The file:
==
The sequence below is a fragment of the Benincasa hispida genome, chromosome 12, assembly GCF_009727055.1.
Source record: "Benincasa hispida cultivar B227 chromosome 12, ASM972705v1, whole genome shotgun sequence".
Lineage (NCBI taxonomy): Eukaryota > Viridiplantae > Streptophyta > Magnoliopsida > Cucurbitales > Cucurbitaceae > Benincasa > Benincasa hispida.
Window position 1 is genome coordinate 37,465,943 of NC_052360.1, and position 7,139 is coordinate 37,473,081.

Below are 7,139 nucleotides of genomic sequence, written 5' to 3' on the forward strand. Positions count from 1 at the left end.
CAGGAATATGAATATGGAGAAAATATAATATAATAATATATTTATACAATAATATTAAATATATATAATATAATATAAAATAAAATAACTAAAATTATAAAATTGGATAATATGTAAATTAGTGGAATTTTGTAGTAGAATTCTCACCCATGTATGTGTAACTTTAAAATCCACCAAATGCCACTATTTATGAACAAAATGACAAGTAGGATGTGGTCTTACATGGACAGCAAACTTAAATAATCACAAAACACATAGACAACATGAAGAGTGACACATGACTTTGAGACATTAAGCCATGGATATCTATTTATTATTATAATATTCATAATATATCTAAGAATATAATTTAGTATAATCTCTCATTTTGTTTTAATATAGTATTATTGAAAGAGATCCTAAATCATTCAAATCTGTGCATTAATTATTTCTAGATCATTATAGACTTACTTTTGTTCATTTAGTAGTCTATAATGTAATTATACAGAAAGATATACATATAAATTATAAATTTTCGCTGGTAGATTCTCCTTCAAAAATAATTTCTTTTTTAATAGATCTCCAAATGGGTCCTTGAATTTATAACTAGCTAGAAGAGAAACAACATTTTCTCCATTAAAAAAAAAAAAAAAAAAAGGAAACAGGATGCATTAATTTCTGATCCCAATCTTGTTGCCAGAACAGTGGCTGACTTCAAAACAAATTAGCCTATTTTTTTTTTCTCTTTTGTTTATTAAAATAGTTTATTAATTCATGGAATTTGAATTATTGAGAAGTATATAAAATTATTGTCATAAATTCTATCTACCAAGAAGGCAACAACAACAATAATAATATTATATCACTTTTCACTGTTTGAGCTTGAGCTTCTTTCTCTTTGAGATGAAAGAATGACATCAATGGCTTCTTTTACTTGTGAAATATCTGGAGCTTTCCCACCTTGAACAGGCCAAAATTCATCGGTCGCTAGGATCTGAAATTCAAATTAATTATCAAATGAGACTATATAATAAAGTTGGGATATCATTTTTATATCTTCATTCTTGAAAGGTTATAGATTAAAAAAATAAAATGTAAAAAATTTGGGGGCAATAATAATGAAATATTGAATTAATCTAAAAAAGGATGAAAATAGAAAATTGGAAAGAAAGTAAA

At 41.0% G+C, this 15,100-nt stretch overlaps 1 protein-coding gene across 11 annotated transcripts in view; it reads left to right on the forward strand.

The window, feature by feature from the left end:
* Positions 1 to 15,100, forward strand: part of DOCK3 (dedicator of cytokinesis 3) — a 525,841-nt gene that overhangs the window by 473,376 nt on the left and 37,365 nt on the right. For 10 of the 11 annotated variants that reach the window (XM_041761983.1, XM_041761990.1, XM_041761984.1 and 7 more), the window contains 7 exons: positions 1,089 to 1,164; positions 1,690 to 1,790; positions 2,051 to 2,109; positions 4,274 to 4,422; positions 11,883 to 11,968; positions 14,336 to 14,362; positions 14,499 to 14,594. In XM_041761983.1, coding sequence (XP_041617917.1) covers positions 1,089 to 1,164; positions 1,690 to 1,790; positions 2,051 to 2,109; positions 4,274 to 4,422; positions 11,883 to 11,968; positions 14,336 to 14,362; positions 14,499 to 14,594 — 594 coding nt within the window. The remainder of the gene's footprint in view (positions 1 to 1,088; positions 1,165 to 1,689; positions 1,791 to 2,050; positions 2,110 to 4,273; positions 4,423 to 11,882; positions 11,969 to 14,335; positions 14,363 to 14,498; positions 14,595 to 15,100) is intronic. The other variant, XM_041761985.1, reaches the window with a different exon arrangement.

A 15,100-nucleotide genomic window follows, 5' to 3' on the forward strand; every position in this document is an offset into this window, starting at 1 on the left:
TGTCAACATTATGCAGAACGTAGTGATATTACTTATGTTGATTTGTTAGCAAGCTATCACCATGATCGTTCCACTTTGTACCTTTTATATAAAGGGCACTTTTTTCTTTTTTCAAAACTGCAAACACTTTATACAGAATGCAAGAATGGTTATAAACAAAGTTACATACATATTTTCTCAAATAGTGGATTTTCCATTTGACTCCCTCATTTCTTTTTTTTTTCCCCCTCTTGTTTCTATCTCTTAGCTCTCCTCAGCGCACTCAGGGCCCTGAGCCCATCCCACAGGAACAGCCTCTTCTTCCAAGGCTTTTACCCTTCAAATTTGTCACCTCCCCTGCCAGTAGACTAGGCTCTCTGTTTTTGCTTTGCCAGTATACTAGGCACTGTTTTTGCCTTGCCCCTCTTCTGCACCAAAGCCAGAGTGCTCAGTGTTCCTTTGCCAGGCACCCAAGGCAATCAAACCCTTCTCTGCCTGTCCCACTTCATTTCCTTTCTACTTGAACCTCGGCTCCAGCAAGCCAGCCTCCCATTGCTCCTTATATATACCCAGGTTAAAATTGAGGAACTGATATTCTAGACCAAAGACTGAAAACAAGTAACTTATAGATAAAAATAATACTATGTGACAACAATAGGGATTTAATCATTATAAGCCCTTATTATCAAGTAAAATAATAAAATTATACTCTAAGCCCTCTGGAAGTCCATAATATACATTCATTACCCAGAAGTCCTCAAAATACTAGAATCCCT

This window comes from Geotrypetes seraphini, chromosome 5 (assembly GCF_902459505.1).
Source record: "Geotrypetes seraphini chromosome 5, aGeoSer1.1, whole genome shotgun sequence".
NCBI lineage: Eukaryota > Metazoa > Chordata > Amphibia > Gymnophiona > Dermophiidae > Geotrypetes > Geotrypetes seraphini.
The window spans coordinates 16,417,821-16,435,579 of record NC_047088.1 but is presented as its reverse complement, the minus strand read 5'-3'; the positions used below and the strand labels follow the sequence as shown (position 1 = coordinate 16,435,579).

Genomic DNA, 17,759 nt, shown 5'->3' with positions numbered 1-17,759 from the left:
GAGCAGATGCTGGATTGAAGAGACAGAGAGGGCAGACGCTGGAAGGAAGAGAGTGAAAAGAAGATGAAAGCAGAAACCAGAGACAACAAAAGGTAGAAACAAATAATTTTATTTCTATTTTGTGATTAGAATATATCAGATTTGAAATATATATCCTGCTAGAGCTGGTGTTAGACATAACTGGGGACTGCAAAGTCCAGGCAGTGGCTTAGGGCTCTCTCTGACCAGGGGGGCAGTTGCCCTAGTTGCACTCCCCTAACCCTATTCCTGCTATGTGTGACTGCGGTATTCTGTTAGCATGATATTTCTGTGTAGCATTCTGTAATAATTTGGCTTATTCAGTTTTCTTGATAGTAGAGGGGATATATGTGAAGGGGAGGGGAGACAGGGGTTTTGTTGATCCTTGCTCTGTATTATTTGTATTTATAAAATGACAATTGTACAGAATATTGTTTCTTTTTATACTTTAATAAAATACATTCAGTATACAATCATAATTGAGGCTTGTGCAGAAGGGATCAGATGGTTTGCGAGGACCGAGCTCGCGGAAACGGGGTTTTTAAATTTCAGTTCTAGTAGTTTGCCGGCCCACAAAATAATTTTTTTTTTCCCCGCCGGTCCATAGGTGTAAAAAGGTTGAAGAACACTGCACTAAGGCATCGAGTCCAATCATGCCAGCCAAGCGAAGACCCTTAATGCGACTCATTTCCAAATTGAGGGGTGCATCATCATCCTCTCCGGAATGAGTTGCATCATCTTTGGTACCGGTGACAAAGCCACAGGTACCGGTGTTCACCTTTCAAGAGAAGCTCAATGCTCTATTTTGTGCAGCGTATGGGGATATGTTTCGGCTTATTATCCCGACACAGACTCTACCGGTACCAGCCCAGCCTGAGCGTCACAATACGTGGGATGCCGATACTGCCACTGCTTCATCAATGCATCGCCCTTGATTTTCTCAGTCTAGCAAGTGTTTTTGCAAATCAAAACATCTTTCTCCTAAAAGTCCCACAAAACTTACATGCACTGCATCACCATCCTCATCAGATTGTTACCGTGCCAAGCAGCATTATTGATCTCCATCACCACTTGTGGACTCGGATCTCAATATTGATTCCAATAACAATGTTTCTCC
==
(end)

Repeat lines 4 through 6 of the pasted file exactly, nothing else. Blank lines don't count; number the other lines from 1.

Window position 1 is genome coordinate 37,465,943 of NC_052360.1, and position 7,139 is coordinate 37,473,081.

Below are 7,139 nucleotides of genomic sequence, written 5' to 3' on the forward strand. Positions count from 1 at the left end.
CAGGAATATGAATATGGAGAAAATATAATATAATAATATATTTATACAATAATATTAAATATATATAATATAATATAAAATAAAATAACTAAAATTATAAAATTGGATAATATGTAAATTAGTGGAATTTTGTAGTAGAATTCTCACCCATGTATGTGTAACTTTAAAATCCACCAAATGCCACTATTTATGAACAAAATGACAAGTAGGATGTGGTCTTACATGGACAGCAAACTTAAATAATCACAAAACACATAGACAACATGAAGAGTGACACATGACTTTGAGACATTAAGCCATGGATATCTATTTATTATTATAATATTCATAATATATCTAAGAATATAATTTAGTATAATCTCTCATTTTGTTTTAATATAGTATTATTGAAAGAGATCCTAAATCATTCAAATCTGTGCATTAATTATTTCTAGATCATTATAGACTTACTTTTGTTCATTTAGTAGTCTATAATGTAATTATACAGAAAGATATACATATAAATTATAAATTTTCGCTGGTAGATTCTCCTTCAAAAATAATTTCTTTTTTAATAGATCTCCAAATGGGTCCTTGAATTTATAACTAGCTAGAAGAGAAACAACATTTTCTCCATTAAAAAAAAAAAAAAAAAAAGGAAACAGGATGCATTAATTTCTGATCCCAATCTTGTTGCCAGAACAGTGGCTGACTTCAAAACAAATTAGCCTATTTTTTTTTTCTCTTTTGTTTATTAAAATAGTTTATTAATTCATGGAATTTGAATTATTGAGAAGTATATAAAATTATTGTCATAAATTCTATCTACCAAGAAGGCAACAACAACAATAATAATATTATATCACTTTTCACTGTTTGAGCTTGAGCTTCTTTCTCTTTGAGATGAAAGAATGACATCAATGGCTTCTTTTACTTGTGAAATATCTGGAGCTTTCCCACCTTGAACAGGCCAAAATTCATCGGTCGCTAGGATCTGAAATTCAAATTAATTATCAAATGAGACTATATAATAAAGTTGGGATATCATTTTTATATCTTCATTCTTGAAAGGTTATAGATTAAAAAAATAAAATGTAAAAAATTTGGGGGCAATAATAATGAAATATTGAATTAATCTAAAAAAGGATGAAAATAGAAAATTGGAAAGAAAGTAAA